I have always struggled to pee accurately in my own home. It’s not a complete inability; I don’t stroll into bathrooms in beautiful restaurants and urinate all over the tiles, nor do I have a bladder control problem. No, the sad reality is that I can perfectly pee accurately in my own home; I just see it as something I’d instead not do. So, for reasons unknown, when I’m done with my pee, pools of ugly urine are left staring up at me from the toilet seat.
Unfortunately for me, there is no better metaphor to describe my life. In a family of very high achievers – my mother with a Ph.D. and my father a former international Irish rugby player, even my younger brother well on the way to representing Scotland at the same sport – an accurate assumption could be that I too would be a chap of high attainment.
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I am not. You see, if something takes effort to achieve, I will almost certainly steer clear of it. Because of my extreme dislike for hard labour, or soft labour for that matter, I rarely achieve anything more significant than mediocrity. To refer back to the previous anecdote: in theory, I could easily wee-wee on target; however, more often than not, I refuse to try. In so doing, I have to deal with the hideous sight of my urine splashing off-target and listen to the clamour of my poor mother – who often has to clean the mess. Once again, my sheer laziness almost excludes me from tidying my own puddle of wee.
On a more serious note, my lazy manner has had a few genuine consequences. Throughout primary school, my languid approach was of great concern to my teachers. I was forced into one-on-one tuition. I was tested on numerous occasions for dyslexia. My parents were even contacted about my welfare at home. Everyone assumed something was wrong with me just because I didn’t come across as impressive as my peers. I just didn’t care. On leaving primary school, I passed the entry test to a prestigious grammar school to all my teachers’ bewilderment. However, my leisurely attitude was not appreciated at this new establishment.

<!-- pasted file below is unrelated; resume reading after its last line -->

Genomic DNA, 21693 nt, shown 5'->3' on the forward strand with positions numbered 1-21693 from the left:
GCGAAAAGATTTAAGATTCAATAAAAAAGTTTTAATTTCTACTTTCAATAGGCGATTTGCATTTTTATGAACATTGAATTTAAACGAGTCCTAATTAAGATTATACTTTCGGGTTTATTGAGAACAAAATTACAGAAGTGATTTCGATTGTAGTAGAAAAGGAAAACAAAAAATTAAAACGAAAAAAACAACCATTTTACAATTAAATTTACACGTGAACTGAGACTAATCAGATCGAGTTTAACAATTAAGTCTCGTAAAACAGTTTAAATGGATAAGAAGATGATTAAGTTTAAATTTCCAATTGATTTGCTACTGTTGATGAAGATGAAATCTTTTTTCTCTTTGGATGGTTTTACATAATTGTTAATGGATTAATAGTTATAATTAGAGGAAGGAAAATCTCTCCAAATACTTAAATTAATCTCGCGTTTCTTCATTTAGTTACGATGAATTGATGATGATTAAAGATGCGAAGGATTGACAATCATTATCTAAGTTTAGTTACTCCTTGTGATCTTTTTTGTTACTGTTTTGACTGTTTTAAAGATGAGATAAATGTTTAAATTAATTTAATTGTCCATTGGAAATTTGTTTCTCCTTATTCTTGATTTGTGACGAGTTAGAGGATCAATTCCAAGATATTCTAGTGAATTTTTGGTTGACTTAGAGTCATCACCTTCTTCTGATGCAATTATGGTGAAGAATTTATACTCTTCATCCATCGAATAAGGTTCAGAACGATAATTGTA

They knew I was smart: I passed their entry-test – they weren’t going to fall for my games. It was time for me to get my act together, otherwise, I was not going to be invited back for another term at that school. Thankfully, after only a year there, my parents decided to move to Scotland. When forced to reflect on the matter, lamentably, it is clear that my lacklustre approach to life, especially in education, has lead to grades much inferior to my potential.
To my family’s disdain, I am perfectly happy when being described as “average”. In my eyes, it would be greedy of my parents to wish for two high-achieving sons. One is more than enough, so I see myself as an anchor. I keep my family’s feet on the ground. My brother may be travelling the world representing Scotland on a rugby pitch, the William Wallace of Scottish sport in future years. Meanwhile, I might end up working in a dull call centre in Dundee, answering telephone calls from angry old men from the highlands, complaining that their “TV isnae working!” Of course everyone would be more interested in him, but that can only be a good thing.
If we were both high-achievers – if I were in a popular band – it would be impossible for those conversing with my family to not feel envious. “A rugby player and a musician in one family, how lucky their parents are,” they may think. This way, not only do I prevent the jealousy of other families, I highlight my brother’s achievements and keep my family in touch with ordinary everyday existence.